Browsing by Subject "Thermal guild"

Sort by: Order: Results:

Now showing items 1-1 of 1
  • Sanchez-Hernandez, Javier; Hayden, Brian; Harrod, Chris; Kahilainen, Kimmo K. (2021)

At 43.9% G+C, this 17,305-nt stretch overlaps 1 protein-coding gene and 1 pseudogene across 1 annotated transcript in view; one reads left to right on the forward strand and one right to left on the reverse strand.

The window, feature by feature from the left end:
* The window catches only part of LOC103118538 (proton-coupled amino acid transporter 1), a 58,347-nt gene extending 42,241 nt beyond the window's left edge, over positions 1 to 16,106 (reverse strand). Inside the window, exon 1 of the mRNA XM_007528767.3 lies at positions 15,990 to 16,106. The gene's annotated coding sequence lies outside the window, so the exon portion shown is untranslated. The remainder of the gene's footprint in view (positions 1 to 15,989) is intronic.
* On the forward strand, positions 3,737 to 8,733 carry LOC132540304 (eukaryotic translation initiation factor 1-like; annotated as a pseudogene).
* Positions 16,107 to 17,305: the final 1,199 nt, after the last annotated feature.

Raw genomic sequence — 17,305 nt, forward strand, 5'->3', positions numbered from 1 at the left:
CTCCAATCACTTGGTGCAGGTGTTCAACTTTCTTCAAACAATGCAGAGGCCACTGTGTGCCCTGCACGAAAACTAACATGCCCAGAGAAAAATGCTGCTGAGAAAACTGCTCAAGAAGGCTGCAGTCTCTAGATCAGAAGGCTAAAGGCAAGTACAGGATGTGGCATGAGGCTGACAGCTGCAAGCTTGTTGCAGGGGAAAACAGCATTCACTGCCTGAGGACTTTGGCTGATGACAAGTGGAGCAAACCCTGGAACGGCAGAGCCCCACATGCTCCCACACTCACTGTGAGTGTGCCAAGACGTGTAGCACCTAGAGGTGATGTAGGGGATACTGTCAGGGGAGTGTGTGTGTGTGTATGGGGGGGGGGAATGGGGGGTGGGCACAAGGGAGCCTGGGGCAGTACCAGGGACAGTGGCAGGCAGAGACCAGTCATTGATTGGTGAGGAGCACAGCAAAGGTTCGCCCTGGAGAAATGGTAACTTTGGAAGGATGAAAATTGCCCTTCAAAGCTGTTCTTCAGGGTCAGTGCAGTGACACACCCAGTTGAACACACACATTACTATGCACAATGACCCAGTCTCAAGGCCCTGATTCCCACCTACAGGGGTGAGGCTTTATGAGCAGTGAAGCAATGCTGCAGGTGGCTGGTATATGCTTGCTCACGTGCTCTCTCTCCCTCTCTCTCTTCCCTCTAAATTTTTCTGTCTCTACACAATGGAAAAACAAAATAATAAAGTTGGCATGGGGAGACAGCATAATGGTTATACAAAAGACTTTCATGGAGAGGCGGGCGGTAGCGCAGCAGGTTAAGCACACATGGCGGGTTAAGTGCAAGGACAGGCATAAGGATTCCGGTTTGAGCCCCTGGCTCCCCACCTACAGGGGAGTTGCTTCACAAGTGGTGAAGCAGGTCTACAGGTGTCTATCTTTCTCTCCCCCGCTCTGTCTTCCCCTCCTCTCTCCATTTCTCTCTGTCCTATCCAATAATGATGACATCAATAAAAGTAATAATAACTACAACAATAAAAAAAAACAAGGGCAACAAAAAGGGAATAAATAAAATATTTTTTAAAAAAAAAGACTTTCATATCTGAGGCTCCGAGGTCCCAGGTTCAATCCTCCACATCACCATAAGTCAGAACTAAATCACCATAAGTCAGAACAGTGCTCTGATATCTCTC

A mechanistic understanding of how environmental change affects trophic ecology of fish at the individual and population level remains elusive. To address this, we conducted a space-for-time approach incorporating environmental gradients (temperature, precipitation and nutrients), lake morphometry (visibility, depth and area), fish communities (richness, competition and predation), prey availability (richness and density) and feeding (population niche breadth and individual trophic specialisation) for 15 native fish taxa belonging to different thermal guilds from 35 subarctic lakes along a marked climate-productivity gradient corresponding to future climate change predictions. We revealed significant and contrasting responses from two generalist species that are abundant and widely distributed in the region. The cold-water adapted European whitefish (Coregonus lavaretus) reduced individual specialisation in warmer and more productive lakes. Conversely, the cool-water adapted Eurasian perch (Perca fluviatilis) showed increased levels of individual specialism along climate-productivity gradient. Although whitefish and perch differed in the way they consumed prey along the climate-productivity gradient, they both switched from consumption of zooplankton in cooler, less productive lakes, to macrozoobenthos in warmer, more productive lakes. Species with specialist benthic or pelagic feeding did not show significant changes in trophic ecology along the gradient. We conclude that generalist consumers, such as warmer adapted perch, have clear advantages over colder and clear-water specialised species or morphs through their capacity to undergo reciprocal benthic-pelagic switches in feeding associated with environmental change. The capacity to show trophic flexibility in warmer and more productive lakes is likely a key trait for species dominance in future communities of high latitudes under climate change.